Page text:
Or there’s Dawood al Marhoon, arrested in 2012 for allegedly taking part in an anti-government protest, and at the trial the prosecution demanded a sentence of crucifixion. See, it’s modernise modernise modernise: the Crown Prince is determined to drag Saudi Arabia into the first century.

It’s also claimed he’s eager to make his country more democratic. And who could you trust more to make sure power is shared democratically, than Crown Prince Mohammad bin Salman al Saud, Crown Prince of Saudi Arabia, President of Economic Affairs and Minister of Defence, heir apparent to the throne, appointed by his father, the King, who himself had to work his way up, having started out as a humble prince.

The affection in which he’s held is clear from the spontaneous love shown to him in advance of his visit. Along the M4, on the route he’d take from the airport, were billboards showing a giant picture of the Crown Prince, saying “Bringing change to Saudi Arabia”.

These were paid for by a PR company set up specially by the Saudi regime, and there can be few healthier signs of a contented society, than when its Crown Prince pays for massive pictures of himself to greet himself wherever he goes. It must be hard to stay humble and connected to the people, when you’re that adored. “Ooh,” I suppose he said sheepishly in his motorcade, “there’s another picture of me. Oh I shouldn’t have gone to that much trouble, I’m too kind.”

The visit was all too short, because on top of these issues the Saudi government is also bombing Yemen, in ways the United Nations have suggested may be war crimes.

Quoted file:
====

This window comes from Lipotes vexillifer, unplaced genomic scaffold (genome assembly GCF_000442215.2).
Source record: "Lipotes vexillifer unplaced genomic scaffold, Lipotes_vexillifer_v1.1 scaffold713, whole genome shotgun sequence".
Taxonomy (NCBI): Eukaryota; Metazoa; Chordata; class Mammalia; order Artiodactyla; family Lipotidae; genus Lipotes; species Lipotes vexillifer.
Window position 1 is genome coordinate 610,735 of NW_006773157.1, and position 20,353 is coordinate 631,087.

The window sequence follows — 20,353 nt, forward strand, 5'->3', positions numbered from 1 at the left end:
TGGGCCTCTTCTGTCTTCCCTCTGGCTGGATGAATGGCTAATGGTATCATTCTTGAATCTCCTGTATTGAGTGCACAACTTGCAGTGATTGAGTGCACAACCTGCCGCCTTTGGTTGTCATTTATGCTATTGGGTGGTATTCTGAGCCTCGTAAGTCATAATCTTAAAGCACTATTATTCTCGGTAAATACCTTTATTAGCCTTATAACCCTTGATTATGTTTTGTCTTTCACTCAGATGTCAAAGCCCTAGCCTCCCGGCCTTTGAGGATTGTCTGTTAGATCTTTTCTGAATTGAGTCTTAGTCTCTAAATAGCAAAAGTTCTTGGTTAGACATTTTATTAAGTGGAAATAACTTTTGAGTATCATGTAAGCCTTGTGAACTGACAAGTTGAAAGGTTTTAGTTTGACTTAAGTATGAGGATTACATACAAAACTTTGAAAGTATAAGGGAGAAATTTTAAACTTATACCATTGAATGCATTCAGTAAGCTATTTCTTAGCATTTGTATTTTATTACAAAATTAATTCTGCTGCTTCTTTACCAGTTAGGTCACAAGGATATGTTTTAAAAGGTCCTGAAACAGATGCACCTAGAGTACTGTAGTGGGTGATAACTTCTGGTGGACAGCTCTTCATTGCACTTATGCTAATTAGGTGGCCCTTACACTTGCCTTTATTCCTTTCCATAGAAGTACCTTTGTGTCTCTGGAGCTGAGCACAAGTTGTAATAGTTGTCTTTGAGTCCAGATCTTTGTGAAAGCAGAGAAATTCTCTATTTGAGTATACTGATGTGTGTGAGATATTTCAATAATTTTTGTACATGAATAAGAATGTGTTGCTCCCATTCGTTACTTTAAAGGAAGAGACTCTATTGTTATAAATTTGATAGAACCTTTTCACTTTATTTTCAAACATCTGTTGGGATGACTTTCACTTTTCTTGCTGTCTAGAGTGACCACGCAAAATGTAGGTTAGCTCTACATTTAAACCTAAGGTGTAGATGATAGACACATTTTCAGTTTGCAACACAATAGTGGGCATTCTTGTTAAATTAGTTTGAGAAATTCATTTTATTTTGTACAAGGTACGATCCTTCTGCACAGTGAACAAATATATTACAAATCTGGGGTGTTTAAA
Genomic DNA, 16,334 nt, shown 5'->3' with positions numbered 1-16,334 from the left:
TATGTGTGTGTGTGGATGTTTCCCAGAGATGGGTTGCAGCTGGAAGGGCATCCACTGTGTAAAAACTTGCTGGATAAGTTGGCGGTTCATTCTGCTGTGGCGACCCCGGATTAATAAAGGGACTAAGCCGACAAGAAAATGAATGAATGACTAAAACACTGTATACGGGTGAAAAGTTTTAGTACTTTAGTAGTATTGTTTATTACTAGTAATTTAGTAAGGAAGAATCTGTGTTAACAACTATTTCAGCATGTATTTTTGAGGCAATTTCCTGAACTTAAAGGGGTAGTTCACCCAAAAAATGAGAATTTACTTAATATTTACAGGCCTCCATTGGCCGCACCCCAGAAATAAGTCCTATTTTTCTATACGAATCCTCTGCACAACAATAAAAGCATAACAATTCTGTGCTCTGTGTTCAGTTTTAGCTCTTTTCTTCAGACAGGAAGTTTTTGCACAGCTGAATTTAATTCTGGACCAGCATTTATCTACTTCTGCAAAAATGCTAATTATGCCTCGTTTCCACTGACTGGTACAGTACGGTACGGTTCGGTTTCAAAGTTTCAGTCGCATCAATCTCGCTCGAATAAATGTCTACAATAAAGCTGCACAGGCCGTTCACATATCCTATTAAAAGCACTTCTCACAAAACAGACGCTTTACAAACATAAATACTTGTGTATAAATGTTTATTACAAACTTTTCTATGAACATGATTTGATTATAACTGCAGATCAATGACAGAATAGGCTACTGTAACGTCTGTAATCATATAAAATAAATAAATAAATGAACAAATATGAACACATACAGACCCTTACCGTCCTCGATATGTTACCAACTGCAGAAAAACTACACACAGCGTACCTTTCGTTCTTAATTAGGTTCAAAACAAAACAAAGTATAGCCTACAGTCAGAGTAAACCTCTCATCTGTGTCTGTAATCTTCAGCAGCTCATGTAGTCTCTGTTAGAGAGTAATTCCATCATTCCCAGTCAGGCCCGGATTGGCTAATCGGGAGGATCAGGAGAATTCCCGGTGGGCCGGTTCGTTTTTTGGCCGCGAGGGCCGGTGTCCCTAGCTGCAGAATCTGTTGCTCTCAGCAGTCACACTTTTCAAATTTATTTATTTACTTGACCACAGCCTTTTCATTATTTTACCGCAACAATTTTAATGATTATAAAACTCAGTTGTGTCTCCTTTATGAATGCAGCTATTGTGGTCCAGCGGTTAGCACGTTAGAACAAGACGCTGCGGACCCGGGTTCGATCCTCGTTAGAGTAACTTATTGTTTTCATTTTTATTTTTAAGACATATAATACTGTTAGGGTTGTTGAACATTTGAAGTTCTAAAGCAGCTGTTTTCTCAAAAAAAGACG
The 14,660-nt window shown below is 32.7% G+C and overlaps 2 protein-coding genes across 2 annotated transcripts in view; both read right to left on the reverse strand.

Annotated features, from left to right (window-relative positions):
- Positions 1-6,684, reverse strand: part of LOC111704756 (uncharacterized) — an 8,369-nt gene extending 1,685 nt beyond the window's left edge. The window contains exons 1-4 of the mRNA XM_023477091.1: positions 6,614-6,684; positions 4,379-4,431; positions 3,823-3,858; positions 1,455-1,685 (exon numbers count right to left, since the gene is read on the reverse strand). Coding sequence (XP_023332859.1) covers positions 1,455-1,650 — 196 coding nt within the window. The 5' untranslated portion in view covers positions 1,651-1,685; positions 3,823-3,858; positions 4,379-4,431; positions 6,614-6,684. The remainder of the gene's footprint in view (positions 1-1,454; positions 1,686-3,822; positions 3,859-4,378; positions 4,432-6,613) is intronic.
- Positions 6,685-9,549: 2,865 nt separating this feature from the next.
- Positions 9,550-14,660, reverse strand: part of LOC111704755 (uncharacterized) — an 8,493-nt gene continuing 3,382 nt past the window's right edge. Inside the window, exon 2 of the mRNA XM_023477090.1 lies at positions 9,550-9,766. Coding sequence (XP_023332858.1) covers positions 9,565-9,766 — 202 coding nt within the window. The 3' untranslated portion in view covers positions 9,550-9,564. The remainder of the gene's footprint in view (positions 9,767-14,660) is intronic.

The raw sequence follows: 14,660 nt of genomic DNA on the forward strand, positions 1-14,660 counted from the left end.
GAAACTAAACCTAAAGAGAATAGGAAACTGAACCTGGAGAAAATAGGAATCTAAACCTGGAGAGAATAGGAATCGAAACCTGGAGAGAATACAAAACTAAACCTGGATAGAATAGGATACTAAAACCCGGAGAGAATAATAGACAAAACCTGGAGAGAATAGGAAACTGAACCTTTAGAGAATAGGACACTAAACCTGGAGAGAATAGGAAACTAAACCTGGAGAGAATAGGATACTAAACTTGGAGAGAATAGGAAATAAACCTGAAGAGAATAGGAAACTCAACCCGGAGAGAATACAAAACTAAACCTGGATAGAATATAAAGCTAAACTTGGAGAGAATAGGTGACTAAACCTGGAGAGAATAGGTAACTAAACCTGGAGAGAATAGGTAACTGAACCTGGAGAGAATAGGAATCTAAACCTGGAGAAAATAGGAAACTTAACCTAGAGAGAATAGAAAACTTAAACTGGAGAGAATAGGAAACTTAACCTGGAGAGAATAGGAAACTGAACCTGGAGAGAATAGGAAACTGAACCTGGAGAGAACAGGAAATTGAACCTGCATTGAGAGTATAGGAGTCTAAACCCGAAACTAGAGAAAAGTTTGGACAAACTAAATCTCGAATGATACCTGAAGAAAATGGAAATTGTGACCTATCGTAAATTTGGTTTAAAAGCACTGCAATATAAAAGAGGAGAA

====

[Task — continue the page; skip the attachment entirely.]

So it’s only right they’re shown such hospitality, because the best way of persuading someone to refrain from brutal war and flogging critics is to invite them to meet the Queen.

For example, Theresa May said the last time she met the Crown Prince: “I raised with him them the need to open the port of Hodeidah to humanitarian supplies. I’m pleased to say Saudi Arabia then did just that. This vindicates the engagement that we have with Saudi Arabia.”

So the Saudis opened the port, because Theresa May suggested it. She’s far more powerful than she lets on. She just says it and they do it. One day, when she’s not so busy, she’ll raise with the Prince the need to allow all women to travel without permission from her husband, or to let someone write a blog without getting lashed, and I’m sure they’ll do just that as well.

This is why, when Conservatives and their supporters hear that 20 years ago Jeremy Corbyn met someone from an organisation they disagree with, they get very angry with him. They’re furious that instead of speaking in the same room as them and saying “hello”, he should have taken them to meet the Queen and Prince Charles and spend all day with the cabinet and sold them billions of pounds worth of weapons. It’s no wonder they don’t trust him.